Coward? You May Never Know


I can’t stop thinking about the case of Scott Peterson, the school resource officer at Stoneman Douglas High School. For 5 minutes, as shots rang out in a school building, he chose to wait outside. After 33 years as a cop, he has retired. The one word that has to be echoing in his ears is “coward.”

We all like to think that if he had acted lives would have been saved. Some say, rightly, that it was his duty. He chose to be a police officer and swore an oath to protect the innocent. Still, I wonder about the place where oaths and duty meet reality.

I read once that during the Civil War soldiers survived heated battles with muskets that had never been fired. Stranger still were tales of weapons that had ball after ball jammed down the muzzle until there was no more space to put them. The soldier had simply and robotically loaded and loaded without ever firing. From other wars, we know of accounts of men who fired their weapons but never at another human being.

A cop with that long on the force undoubtedly knew the sound of an AR15. He knew what he was up against. Outgunned. He knew what was happening in that building. And it seems pretty clear that he froze. We may discover it was fear. We may find out that he was waiting for backup, against protocol. But there it is again. Oath…Duty…Protocol. Those are abstractions, far removed from reality.

Cadet Bone Spurs, he of the 5 deferments to keep him from Viet Nam, said that Scott Peterson didn’t act because he didn’t love the kids. Nonsense. He was a commended cop who had been selected as school resource officer of the year. At the end of his career, he chose to work with kids. His commendations say he had great interpersonal skills. In short, he was exactly the type of officer that parents would be thankful to have in their kids’ school.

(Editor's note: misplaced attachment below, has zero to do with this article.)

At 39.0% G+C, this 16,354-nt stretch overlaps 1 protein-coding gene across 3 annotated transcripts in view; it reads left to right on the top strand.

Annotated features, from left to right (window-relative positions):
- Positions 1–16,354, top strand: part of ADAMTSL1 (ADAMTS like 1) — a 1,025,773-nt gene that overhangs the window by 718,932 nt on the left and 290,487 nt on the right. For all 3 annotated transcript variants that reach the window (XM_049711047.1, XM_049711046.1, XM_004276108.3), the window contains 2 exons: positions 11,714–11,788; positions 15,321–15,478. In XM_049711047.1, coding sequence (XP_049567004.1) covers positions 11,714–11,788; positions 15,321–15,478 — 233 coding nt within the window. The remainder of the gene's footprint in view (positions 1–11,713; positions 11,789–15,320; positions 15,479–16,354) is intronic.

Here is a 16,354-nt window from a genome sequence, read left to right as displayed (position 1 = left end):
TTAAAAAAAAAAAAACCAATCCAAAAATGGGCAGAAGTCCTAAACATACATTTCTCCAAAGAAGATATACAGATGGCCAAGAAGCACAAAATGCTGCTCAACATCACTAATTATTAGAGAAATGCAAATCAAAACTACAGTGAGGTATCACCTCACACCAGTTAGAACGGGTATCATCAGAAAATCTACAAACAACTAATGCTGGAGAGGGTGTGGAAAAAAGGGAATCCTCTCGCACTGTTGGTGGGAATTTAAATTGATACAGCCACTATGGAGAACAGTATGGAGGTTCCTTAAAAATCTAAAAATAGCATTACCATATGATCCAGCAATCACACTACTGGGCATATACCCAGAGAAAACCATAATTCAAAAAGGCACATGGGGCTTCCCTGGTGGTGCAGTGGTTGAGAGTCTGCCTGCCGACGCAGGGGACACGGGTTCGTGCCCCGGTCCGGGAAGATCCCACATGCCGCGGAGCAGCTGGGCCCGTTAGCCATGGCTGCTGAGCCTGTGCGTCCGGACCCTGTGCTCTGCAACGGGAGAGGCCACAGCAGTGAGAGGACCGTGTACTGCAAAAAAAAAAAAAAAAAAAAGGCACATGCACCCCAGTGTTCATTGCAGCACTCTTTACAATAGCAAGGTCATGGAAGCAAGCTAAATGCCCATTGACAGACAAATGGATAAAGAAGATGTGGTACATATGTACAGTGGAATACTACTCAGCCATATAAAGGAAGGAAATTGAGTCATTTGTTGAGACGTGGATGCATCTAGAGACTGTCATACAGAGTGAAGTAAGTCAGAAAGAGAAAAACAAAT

And when the president puffs his chest and yells “coward,” I only see a bully. It is too easy to kick a man who is prostrate on the ground. The toy soldier Cadet is man of privilege, who avoided his moment to be tested. He lost his right to judge Scott Peterson.

There is a difference between a protector and a warrior. That’s something we should keep in mind with all this talk of armed teachers. It seems clear that Peterson, based on his choices, saw himself as a protector. He was good at it. But it is entirely different to be a warrior, the type of person who is willing to give their life for another and kill another human being. Most police officers can go an entire career without using their weapon. But for the grace of god, they will never have to know what they would have done in Scott Peterson’s 5 minutes outside that building.

Fear is tricky. Sometimes people take the mental strain and physical effects of fear and rise to heights of action and courage. Other people do seemingly stupid things that in the moment they thought were essential self-preservation. We are designed to survive.  Fear is the great equalizer. None of us know for sure how we would act when faced by the final sacrifice. We’d like to think we would rise to the occasion. History tells us that isn’t how it works out for many people.

Was Scott Peterson a coward? I can’t be that judge. He seems like a man who has lived a good life and will now have to live the horror of a fatal decision. His fate is a very human one. For that I can only have compassion.


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